“When you feel surrounded by accusers with rocks in hand, you can be certain that God is not one of tem. Our good, compassionate God lavishes mercy instead of anger on all who ask.”- Bo Stern, The God Who Fights for You
“Be joyful in hope, patient in affliction, faithful in prayer.”- Romans 12:12
Susie Larson talks about the issue of shame in Chapter 11 (“Dare to Knock”) of Your Powerful Prayers. Ms. Larson states shame often keeps us from boldly running into the arms of our Father after we’ve blown it. In addition, shame keeps us from daring to ask for things we’d never earn, deserve, or acquire on our own.
Furthermore, as Curt Thompson writes in The Soul of Shame, shame’s both a “source and result of evil’s active assault on creation.” Curt explains:
“Shame is not just a consequence of something our first parents did in the Garden of Eden. It is the emotional weapon that evil uses to (1) corrupt our relationships with God and each other, and (2) disintegrate any and all gifts of vocational vision and creativity. . . . Shame is the primary means to prevent us from using the gifts we have been given. And those gifts enable us to flourish as a light-bearing community of Jesus followers . . .”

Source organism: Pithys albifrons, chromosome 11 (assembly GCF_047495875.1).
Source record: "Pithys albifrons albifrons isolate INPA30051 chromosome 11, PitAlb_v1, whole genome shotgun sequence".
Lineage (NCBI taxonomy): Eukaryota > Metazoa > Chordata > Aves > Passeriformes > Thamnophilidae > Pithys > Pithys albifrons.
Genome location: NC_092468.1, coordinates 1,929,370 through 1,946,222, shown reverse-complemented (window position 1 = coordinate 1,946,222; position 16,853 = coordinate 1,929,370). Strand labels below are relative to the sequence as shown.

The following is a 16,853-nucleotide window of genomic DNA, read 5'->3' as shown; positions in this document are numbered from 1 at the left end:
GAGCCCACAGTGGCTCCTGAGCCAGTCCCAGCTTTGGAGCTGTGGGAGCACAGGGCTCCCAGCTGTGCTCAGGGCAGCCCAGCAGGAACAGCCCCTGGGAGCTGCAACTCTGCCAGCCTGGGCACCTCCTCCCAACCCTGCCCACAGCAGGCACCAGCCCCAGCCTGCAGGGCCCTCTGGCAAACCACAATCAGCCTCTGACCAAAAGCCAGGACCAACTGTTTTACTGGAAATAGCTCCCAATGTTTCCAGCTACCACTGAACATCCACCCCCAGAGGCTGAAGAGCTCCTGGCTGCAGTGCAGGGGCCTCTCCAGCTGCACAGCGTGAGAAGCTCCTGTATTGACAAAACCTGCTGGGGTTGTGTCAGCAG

In conclusion, Ms. Larson admits that she uses to think the word shameless brought forth negative connotations only. For example, a shameless person shows no fear of God or concern for others. However, Susie now believes shameless reflects positive attributes as well: unconcealed, undisguised, transparent, unashamed.
As the author states, Jesus “wants us in His presence, full and free, healed and whole, expectant and full of faith.
Today’s question: During and/or following your vocation loss, when have you felt surrounded by accusers with rocks in hand? Please share.
Tomorrow’s blog: “So walk on, child of God”